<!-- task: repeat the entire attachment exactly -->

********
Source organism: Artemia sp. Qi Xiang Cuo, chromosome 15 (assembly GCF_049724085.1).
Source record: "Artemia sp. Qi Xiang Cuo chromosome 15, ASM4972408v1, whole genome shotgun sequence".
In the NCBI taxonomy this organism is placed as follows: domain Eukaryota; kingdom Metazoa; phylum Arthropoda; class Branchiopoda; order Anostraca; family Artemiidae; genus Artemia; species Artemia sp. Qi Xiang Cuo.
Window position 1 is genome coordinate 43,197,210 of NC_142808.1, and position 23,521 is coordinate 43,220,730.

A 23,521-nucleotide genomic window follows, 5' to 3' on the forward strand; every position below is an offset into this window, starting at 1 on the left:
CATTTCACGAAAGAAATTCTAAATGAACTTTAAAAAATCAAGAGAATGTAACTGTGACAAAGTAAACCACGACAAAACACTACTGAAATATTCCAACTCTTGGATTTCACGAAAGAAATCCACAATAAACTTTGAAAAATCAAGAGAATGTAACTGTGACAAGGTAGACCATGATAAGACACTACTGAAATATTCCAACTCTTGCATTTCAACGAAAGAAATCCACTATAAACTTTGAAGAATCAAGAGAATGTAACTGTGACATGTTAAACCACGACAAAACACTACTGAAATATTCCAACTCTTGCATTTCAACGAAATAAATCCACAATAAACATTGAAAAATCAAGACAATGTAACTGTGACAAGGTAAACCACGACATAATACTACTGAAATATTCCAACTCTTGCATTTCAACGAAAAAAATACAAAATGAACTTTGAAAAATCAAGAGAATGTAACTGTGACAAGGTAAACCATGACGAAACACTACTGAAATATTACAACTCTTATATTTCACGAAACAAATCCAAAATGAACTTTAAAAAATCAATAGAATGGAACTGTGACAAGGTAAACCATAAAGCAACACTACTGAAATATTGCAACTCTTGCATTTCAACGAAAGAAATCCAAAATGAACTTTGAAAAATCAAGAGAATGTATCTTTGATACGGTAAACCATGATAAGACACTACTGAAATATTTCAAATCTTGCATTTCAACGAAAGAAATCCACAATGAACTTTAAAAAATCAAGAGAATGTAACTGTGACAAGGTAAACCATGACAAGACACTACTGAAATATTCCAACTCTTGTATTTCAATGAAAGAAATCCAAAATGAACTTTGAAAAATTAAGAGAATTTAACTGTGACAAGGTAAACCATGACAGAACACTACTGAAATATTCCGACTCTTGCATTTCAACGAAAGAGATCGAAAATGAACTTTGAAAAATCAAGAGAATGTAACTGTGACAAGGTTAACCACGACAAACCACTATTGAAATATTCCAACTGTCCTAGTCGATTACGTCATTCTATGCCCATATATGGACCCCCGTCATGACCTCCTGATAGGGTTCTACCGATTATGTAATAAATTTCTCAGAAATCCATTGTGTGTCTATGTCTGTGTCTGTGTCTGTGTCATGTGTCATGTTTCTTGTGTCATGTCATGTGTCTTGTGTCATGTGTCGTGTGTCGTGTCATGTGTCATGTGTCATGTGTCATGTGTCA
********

Source organism: Artemia sp. Qi Xiang Cuo, chromosome 15 (assembly GCF_049724085.1).
Source record: "Artemia sp. Qi Xiang Cuo chromosome 15, ASM4972408v1, whole genome shotgun sequence".
In the NCBI taxonomy this organism is placed as follows: domain Eukaryota; kingdom Metazoa; phylum Arthropoda; class Branchiopoda; order Anostraca; family Artemiidae; genus Artemia; species Artemia sp. Qi Xiang Cuo.
Window position 1 is genome coordinate 43,197,210 of NC_142808.1, and position 23,521 is coordinate 43,220,730.

A 23,521-nucleotide genomic window follows, 5' to 3' on the forward strand; every position below is an offset into this window, starting at 1 on the left:
CATTTCACGAAAGAAATTCTAAATGAACTTTAAAAAATCAAGAGAATGTAACTGTGACAAAGTAAACCACGACAAAACACTACTGAAATATTCCAACTCTTGGATTTCACGAAAGAAATCCACAATAAACTTTGAAAAATCAAGAGAATGTAACTGTGACAAGGTAGACCATGATAAGACACTACTGAAATATTCCAACTCTTGCATTTCAACGAAAGAAATCCACTATAAACTTTGAAGAATCAAGAGAATGTAACTGTGACATGTTAAACCACGACAAAACACTACTGAAATATTCCAACTCTTGCATTTCAACGAAATAAATCCACAATAAACATTGAAAAATCAAGACAATGTAACTGTGACAAGGTAAACCACGACATAATACTACTGAAATATTCCAACTCTTGCATTTCAACGAAAAAAATACAAAATGAACTTTGAAAAATCAAGAGAATGTAACTGTGACAAGGTAAACCATGACGAAACACTACTGAAATATTACAACTCTTATATTTCACGAAACAAATCCAAAATGAACTTTAAAAAATCAATAGAATGGAACTGTGACAAGGTAAACCATAAAGCAACACTACTGAAATATTGCAACTCTTGCATTTCAACGAAAGAAATCCAAAATGAACTTTGAAAAATCAAGAGAATGTATCTTTGATACGGTAAACCATGATAAGACACTACTGAAATATTTCAAATCTTGCATTTCAACGAAAGAAATCCACAATGAACTTTAAAAAATCAAGAGAATGTAACTGTGACAAGGTAAACCATGACAAGACACTACTGAAATATTCCAACTCTTGTATTTCAATGAAAGAAATCCAAAATGAACTTTGAAAAATTAAGAGAATTTAACTGTGACAAGGTAAACCATGACAGAACACTACTGAAATATTCCGACTCTTGCATTTCAACGAAAGAGATCGAAAATGAACTTTGAAAAATCAAGAGAATGTAACTGTGACAAGGTTAACCACGACAAACCACTATTGAAATATTCCAACTGTCCTAGTCGATTACGTCATTCTATGCCCATATATGGACCCCCGTCATGACCTCCTGATAGGGTTCTACCGATTATGTAATAAATTTCTCAGAAATCCATTGTGTGTCTATGTCTGTGTCTGTGTCTGTGTCATGTGTCATGTTTCTTGTGTCATGTCATGTGTCTTGTGTCATGTGTCGTGTGTCGTGTCATGTGTCATGTGTCATGTGTCATGTGTCA